Animals were sacrificed by CO2 inhalation. All organs of the thirty NOD/SCID mice that were sacrificed at 2, 4 or 17 mo after transplant were extracted. Tissues analyzed were: Brain, trachea, esophagus, thyroid gland, lungs, heart, thymus, stomach, intestine, kidneys, liver, pancreas, spleen, bone, muscle, skin, reproductive glands and testis. The tissues were formalin-fixed, dehydrated and paraffin-embedded or embedded in OTC compound, snap frozen in liquid nitrogen, and stored at -70°C.
Immunohistochemical and histological analysis
Serial sections (4 μm) of the paraffin-embedded tissues were incubated with monoclonal anti-human nuclear ribonucleoprotein antibody (1:200, Millipore, Billerica, MA, USA, MAB1287) and monoclonal anti-human mitochondria antibody (1:50, Millipore, MAB1273). An anti-mouse biotinylated secondary antibody and ABC or ABC-AP methods (Vector Laboratories, Burlingame, CA, USA) were used. Peroxidase or phosphatase activities were revealed by incubation with DAB or Fast Red, respectively. Nuclei were counterstained with Harris hematoxylin and the sections were mounted in Dpex mounting medium (Panreac, Barcelona, Spain) or aqueous mounting medium (ClearMount Solution, Zymed Laboratories, San Francisco, CA, USA). Negative controls for nonspecific staining were treated with the same incubation protocol, omitting the primary antibodies. As positive controls for the immunoreaction, sections of different human tissues were used. As additional negative controls, sections of the same organs of mice injected with saline were used. As positive controls, sections of teratomas formed by the human NTERA-2 cells were used. All fixed and paraffin-embedded tissues were also hematoxylin and eosin (HE) stained to evaluate histological morphology.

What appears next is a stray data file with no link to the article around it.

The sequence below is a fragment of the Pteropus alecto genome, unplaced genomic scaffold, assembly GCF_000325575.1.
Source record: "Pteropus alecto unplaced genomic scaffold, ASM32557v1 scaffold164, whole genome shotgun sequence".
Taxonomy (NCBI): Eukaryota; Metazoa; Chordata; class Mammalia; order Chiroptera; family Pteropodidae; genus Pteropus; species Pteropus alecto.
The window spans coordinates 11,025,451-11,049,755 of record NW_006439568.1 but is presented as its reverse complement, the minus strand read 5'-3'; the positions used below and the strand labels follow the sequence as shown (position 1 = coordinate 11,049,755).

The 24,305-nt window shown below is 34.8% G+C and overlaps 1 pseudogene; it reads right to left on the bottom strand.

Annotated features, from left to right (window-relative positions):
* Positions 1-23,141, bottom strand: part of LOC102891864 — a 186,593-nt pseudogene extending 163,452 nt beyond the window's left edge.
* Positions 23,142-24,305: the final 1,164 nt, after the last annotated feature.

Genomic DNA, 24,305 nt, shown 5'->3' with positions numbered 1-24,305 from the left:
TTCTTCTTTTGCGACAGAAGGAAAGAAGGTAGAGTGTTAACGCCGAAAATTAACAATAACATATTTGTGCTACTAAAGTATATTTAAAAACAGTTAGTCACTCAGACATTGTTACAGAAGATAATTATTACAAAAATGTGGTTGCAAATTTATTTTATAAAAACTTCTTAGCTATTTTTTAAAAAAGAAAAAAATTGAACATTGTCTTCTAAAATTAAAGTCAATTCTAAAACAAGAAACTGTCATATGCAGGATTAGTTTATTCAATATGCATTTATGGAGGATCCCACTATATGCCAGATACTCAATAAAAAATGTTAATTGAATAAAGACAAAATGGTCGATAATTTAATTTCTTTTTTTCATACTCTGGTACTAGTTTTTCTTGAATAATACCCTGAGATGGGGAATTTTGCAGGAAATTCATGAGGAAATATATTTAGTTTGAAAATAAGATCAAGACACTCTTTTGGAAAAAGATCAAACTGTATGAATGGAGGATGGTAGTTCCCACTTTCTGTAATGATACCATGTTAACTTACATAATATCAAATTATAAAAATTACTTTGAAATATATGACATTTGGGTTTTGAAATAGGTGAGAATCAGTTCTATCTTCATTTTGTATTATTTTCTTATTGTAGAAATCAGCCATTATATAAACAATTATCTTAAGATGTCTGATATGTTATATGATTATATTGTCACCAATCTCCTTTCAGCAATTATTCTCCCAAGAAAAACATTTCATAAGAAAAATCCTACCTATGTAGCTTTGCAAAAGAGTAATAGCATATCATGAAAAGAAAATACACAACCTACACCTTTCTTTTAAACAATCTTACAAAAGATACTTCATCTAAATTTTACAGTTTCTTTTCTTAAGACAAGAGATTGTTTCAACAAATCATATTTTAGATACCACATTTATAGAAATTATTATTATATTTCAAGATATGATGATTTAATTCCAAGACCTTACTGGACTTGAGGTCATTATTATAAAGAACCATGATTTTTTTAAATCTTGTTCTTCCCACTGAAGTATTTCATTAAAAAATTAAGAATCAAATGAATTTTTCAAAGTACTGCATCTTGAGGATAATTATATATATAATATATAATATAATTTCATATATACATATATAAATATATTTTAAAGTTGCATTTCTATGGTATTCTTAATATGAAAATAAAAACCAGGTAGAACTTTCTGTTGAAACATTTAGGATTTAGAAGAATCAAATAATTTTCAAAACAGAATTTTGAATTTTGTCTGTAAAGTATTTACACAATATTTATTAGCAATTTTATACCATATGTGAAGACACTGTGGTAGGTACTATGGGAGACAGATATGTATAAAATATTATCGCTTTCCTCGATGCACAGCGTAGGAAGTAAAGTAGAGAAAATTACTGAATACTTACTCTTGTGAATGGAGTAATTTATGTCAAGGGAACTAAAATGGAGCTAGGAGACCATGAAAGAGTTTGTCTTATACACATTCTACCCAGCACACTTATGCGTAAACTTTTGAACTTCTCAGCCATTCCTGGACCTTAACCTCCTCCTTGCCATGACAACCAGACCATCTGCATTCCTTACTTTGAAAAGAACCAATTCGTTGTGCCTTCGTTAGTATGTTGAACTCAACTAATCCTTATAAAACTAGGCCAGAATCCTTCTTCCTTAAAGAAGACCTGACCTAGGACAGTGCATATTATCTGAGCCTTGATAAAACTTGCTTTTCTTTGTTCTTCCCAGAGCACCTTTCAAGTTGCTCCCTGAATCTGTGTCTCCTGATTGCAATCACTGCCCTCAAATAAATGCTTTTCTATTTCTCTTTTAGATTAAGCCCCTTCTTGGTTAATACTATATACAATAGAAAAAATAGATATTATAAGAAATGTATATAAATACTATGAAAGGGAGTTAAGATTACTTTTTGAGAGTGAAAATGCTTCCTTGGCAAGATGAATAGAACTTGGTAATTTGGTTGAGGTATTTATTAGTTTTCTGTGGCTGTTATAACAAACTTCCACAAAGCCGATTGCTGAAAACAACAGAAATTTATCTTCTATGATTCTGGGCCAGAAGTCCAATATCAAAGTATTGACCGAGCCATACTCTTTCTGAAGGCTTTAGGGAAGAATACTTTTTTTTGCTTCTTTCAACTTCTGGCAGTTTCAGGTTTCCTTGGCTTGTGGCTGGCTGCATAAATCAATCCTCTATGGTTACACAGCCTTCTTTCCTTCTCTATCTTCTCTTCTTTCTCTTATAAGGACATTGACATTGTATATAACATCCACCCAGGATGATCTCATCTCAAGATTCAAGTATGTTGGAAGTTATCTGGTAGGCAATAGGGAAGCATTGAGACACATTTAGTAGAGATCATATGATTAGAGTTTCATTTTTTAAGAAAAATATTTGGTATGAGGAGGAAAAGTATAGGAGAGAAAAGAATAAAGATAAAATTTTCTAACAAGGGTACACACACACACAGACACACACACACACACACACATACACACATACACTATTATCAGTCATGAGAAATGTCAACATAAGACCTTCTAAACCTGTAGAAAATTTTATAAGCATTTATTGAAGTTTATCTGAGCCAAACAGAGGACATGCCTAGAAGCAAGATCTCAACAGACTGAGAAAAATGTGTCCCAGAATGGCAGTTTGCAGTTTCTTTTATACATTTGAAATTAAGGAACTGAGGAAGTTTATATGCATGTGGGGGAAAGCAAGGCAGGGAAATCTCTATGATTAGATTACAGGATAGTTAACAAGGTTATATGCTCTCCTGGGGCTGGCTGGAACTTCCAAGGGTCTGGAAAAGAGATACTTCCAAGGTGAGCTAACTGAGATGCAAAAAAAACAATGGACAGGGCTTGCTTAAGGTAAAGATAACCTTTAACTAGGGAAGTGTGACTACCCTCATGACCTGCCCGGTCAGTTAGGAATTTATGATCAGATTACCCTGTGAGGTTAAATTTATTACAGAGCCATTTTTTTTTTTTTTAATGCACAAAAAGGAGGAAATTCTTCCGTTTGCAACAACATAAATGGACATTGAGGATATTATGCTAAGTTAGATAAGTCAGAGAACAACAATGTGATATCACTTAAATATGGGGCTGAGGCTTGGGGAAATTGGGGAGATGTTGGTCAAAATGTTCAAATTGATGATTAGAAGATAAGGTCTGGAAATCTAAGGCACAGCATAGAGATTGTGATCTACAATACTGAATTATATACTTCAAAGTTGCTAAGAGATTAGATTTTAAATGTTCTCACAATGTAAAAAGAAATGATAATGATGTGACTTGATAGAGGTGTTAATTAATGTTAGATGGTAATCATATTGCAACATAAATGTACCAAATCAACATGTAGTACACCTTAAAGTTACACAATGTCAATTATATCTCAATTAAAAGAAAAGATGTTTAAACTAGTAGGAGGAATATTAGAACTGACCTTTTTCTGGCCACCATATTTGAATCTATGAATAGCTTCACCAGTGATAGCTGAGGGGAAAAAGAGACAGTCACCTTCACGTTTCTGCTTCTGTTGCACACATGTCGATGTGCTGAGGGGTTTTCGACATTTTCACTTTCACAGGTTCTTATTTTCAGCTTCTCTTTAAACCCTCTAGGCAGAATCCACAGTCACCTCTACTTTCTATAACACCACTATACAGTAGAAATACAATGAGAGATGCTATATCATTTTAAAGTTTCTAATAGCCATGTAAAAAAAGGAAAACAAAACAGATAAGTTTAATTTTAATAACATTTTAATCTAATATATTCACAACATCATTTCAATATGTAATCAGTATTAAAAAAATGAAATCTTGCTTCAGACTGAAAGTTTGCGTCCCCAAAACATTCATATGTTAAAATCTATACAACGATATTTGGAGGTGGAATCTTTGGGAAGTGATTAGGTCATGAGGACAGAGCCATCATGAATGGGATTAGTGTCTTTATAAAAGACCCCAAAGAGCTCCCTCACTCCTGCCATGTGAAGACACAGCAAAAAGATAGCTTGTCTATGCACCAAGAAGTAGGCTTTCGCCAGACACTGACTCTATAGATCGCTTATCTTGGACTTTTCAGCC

Detection of human cells by DNA extraction and PCR analysis